The key findings of this study are the high patient satisfaction (88%) and well maintained improvements in functional outcome scores at 10 years following a single-radius cruciate-retaining TKA with all cause survival of 97.9% (95% CI 96.5–99.3) and a worst-case analysis of 94.4% (92.1–96.8). This level of satisfaction compares well with the existing literature where satisfaction rates of 80–85% are consistently reported [3, 36]. The survival analysis is consistent with that reported by the National Joint Registry of England and Wales where a 10-year survival of 96.8% (96.3–97.2) is reported for 61,067 cemented cruciate retaining Triathlon TKAs, equivalent to eighth among 28 brands of TKA. Though joint registries report absolute implant survival with large sample sizes, this is not the only metric of implant success, or failure, and cohort studies offer beneficial complementary analysis including data on reoperations, modes of failure, radiographic loosening and PROMs. To date this is the only independent 10-year study of this popular implant of which > 2 million have been implanted worldwide to date. Very few patients were lost to follow-up in this study and long-term PROMs were obtained for 91% of those patients alive with intact TKAs at 10 years.

The mean individual improvement in OKS found in this study of 17.2 ± 9.7 by 1 year is favourable compared to the National PROMs database for England and Wales where a mean improvement in OKS 16.52 points at 6 months in 40,841 patients with 56% data capture is reported following primary TKA. Studies of longitudinal PROMs following TKA are scarce. Williams et al. [39] reported OKSs in 1547 TKA patients over 10 years demonstrating a mean pre-operative OKS of 19.5 (95% CI 18.8–20.2) in a population with similar demographics improving to 34.3 (33.5–35.1) at 1 year, peaking at 2 years and then slowly declining to 30.1 (29.1–31.1) at 10 years. They present population means at each time-point, rather than the improvements experienced by individual patients. Both population and individual OKS improvements here compare favourably with these scores. To limit any potential ceiling effects in high-functioning individuals, and to investigate the performance of this TKA in returning to specific functions, the Forgotten Joint Score was added to the 10-year follow-up questionnaire. This identified that patients were most aware of their arthroplasty during hiking, walking on uneven ground, when standing for a prolonged time, when standing from a low sitting position and when climbing stairs.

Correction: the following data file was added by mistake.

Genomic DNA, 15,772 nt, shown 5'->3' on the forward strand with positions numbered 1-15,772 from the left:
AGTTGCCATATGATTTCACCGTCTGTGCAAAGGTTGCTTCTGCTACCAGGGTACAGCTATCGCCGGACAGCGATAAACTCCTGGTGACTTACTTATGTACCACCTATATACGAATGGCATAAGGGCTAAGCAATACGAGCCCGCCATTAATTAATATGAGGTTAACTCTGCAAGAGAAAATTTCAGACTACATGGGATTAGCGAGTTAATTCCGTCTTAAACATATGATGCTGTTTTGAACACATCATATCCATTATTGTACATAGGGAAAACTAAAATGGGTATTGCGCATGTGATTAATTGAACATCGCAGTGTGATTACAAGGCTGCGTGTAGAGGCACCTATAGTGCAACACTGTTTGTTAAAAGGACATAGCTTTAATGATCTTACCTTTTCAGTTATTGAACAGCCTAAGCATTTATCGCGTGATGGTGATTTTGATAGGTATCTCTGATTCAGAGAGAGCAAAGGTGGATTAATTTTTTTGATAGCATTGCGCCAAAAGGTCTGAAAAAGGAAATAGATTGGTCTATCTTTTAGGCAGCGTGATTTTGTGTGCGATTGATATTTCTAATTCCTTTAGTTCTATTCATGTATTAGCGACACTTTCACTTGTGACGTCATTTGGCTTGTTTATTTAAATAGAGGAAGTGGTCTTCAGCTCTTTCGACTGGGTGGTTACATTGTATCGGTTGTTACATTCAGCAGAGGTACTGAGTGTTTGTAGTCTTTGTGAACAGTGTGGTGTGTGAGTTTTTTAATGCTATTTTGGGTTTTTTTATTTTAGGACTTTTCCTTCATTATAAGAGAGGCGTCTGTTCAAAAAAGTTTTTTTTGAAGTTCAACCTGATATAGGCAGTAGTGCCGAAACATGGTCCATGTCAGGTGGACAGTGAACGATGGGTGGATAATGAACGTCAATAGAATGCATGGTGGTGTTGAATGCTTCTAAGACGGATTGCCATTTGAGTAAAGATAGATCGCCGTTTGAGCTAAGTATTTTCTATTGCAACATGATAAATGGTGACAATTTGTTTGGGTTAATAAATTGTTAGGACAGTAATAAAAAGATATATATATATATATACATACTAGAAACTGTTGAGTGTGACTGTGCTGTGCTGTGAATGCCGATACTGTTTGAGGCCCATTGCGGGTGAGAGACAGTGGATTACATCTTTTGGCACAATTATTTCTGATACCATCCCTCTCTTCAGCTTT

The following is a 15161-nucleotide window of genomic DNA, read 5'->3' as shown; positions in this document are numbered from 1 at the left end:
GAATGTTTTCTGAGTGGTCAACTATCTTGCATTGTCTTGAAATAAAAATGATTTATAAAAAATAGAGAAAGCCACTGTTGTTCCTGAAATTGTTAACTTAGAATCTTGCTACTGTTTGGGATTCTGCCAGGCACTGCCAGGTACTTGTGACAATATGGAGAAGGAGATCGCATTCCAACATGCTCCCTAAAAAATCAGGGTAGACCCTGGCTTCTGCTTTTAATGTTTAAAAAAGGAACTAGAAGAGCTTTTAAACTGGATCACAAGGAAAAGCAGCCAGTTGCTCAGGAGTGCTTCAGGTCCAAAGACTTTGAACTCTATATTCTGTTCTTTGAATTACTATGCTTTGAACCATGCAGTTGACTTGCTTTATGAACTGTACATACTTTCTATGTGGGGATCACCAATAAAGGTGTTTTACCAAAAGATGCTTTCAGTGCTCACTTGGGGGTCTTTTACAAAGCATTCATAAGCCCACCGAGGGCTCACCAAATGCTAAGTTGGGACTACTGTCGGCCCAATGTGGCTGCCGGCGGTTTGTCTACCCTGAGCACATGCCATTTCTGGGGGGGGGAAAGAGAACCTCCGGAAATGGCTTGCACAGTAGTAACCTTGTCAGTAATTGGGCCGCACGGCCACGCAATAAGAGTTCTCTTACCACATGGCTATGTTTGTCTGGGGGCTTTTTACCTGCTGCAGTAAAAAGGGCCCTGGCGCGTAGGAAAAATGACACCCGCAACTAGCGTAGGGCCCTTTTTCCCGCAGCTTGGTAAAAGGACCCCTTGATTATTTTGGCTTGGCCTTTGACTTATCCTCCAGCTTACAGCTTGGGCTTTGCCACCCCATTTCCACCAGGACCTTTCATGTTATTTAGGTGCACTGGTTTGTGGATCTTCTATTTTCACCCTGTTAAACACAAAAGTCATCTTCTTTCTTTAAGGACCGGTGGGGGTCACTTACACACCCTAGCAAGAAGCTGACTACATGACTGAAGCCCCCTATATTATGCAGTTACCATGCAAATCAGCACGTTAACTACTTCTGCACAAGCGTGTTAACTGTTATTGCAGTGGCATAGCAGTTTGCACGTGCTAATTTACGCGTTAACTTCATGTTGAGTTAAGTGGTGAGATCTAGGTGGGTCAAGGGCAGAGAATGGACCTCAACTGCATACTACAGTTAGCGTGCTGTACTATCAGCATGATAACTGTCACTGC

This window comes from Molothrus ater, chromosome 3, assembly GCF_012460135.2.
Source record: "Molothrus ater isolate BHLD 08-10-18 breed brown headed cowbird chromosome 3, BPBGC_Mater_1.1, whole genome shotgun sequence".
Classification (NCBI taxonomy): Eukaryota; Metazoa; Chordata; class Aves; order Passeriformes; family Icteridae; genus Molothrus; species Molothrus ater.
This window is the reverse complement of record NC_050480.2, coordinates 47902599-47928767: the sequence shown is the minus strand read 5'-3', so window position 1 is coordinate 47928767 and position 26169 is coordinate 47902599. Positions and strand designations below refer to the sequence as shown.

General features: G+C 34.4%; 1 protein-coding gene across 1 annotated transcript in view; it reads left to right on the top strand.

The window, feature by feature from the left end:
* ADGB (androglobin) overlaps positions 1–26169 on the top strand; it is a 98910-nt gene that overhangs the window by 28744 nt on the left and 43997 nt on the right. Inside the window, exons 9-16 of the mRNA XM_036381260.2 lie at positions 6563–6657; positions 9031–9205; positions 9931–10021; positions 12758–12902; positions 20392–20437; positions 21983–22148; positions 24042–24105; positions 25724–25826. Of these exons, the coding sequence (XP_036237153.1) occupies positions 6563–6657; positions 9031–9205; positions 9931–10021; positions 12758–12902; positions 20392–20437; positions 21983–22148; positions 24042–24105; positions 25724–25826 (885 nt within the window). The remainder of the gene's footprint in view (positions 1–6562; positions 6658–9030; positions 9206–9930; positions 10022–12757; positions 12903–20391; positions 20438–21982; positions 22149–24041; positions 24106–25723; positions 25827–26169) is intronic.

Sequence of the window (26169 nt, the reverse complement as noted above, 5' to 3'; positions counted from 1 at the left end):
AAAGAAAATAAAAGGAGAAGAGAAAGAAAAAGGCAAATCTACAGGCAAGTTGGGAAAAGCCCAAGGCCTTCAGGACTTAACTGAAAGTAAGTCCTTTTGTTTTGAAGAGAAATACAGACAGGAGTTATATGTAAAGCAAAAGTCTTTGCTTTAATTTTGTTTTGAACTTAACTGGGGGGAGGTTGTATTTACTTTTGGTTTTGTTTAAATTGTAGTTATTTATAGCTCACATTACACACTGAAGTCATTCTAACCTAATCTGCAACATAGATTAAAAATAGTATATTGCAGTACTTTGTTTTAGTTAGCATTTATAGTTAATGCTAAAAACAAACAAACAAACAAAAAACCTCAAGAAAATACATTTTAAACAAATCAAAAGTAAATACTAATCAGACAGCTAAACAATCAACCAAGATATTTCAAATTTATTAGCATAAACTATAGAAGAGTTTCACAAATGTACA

Satisfaction remained high throughout follow-up with 88% satisfied or very satisfied at every timepoint. This is favourable when compared to satisfaction rates of 81% consistently reported in the literature [3, 5, 36]. Changes in satisfaction over time have rarely been examined. Nilsdotter et al. [32] studied 102 patients over 5 years finding satisfaction to be unchanged from 1 to 5 years. Though overall rates remained the same in our study, 17/291 (5.8%) patients changed satisfaction status from 1 to 5 years, and 16/297 (5.4%) changed from 5 to 10 years. This phenomenon has also been reported by Clement et al. [7] who identified three groups of dissatisfied patients following TKA: those with early dissatisfaction at 1 year only; those with persistent dissatisfaction at 5 years; and those with late dissatisfaction only. All dissatisfied patients at 10 years in our study reported pain, usually diffusely. Pain has frequently been identified as an important predictor of dissatisfaction [3, 36].